For bugs, we hardly get any so we use a few squares of TP and put them in the compost, but my mom lives in a house where she gets a ton of bugs (mostly spiders) so she has a handheld vac they use only for bugs (they call it the bug zapper) and she just vacs them up and they die in the cup and she empties it periodically.

I just reuse bags for my bread - there is no way I'll be able to stop my husband from buying the occasional fresh loaf somewhere so I keep getting new bags here and there.

Heat and cold are no problem - we keep our house at 55 at night and 62-65 during the day and the cats are fine, and the plants are too, and in the summer I've never had a problem with things going bad - we do keep bread in the fridge in the summer though. Most of our pantry items are in the basement due to a lack of a proper pantry but it's cooler down there in the summer.

I tried no 'poo but couldn't handle it!

Snacks and lunches - we have a lot of plastic containers that we use for lunches - Bagels with sprouts and hummus is a good one (you could make all or some of those ingredients), homemade granola (either fancier and baked or just mix walnuts, craisins and chocolate chips), fruit, cut up veggies, homemade cookies or brownies on occasion, etc. I do cave in usually for something like pretzels since a kid can only eat so much fruit!

Of course, most of that is for my older daughter - my younger one loves to buy lunch, hates repetitive home food, and won't eat most of the healthy food I make. So I'm only at a 50% success rate with the kids!

Erin aka Conscious Shopper said...

@Ecoyogini - I know I asked the paper towel question on your blog, but I forgot to subscribe to the comments so I never saw your answer. I'm glad I asked again because that's brilliant. I knew it would be an easy solution but couldn't figure it out.

@Anonymous - Great ideas! Regarding hair dye - there are lots of reasons why dyeing hair is not a good idea, and I know I'll have to face it eventually. I'm just not ready yet. Baby steps...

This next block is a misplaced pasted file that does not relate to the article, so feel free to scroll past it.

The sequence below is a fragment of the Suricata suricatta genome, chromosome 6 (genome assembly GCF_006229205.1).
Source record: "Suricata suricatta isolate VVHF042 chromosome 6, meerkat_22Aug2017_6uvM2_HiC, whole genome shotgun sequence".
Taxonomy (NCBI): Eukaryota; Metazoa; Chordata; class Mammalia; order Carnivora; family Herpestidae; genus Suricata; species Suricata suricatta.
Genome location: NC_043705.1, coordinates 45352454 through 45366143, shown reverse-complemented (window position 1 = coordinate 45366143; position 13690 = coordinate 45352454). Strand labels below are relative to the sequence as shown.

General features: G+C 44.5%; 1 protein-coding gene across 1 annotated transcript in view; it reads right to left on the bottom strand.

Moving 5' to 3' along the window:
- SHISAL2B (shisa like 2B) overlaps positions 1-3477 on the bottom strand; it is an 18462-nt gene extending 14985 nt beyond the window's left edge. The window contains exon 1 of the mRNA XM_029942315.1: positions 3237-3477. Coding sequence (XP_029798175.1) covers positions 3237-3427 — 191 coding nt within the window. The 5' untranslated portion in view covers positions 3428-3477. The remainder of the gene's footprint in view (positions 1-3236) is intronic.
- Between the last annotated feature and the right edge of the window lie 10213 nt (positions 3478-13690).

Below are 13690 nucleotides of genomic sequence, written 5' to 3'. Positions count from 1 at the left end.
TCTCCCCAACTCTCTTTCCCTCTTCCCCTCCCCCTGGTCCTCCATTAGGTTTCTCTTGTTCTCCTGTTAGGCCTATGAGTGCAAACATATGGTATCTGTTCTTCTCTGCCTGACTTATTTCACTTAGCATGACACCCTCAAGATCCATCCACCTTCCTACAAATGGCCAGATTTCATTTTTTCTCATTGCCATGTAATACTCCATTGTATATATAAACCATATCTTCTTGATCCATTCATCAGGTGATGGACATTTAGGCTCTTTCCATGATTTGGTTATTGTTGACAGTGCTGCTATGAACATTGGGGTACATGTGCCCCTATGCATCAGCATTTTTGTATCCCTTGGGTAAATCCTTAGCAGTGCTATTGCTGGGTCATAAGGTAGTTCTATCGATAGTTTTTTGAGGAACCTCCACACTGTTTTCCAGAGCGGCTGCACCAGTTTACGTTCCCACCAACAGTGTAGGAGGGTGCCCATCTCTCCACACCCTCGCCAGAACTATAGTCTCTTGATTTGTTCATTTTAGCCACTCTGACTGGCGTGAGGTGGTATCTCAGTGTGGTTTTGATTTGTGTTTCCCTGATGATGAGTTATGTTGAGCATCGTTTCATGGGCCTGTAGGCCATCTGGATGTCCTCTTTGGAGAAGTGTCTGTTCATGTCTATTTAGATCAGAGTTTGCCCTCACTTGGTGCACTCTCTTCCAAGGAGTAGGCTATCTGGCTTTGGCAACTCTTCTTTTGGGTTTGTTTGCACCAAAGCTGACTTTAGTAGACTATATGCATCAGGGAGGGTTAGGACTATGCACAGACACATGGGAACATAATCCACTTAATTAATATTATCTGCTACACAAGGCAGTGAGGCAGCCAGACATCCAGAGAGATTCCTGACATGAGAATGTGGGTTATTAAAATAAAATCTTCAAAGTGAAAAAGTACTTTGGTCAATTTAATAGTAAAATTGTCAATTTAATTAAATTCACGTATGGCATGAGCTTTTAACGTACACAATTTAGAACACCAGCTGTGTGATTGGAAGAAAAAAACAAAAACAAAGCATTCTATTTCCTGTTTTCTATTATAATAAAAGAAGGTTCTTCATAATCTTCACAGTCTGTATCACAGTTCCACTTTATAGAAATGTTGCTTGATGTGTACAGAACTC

The Raven said...

Ideas instead of going "no poo" are using baking soda for shampoo and cider vinegar for conditioner--or using a shampoo bar (usually packaged in paper). I go back and forth. The bar gives me a lot more body and the baking soda, vinegar gives me a lot more shine.

The Mom said...

Bacon grease is something that I use in my cooking. It gets poured into a jar in the fridge. That bacon grease is wonderful for sauteeing veggies in.

Bugs aren't a major issue, but any bugs are fed to the chickens here.

Bread is something I've been looking at as well. I bought a cloth bag for it, but it was too small. I still need to get around to making a nice cloth bag for my breads.

My plants do well even in the cold, it seems to be lack of light that they like less.

Most of our food storage is in our basement, which is cool year round.

Can't wrap my head around the no poo yet.

My kids eat yogurt, homemade muffins, veggies, fruit or cheese. Sometimes they have toast with peanut butter as well.

Can't help on the lunches. We homeschool, so it's not an issue.

Anonymous said...

The Skin Deep database does list some natural hair dye in the no-low hazard area, so maybe it's time to try one of those for a change.

Everyone else has pretty much offered up what my responses would be for the other questions, so I won't bog you down with those :)

greeen sheeep said...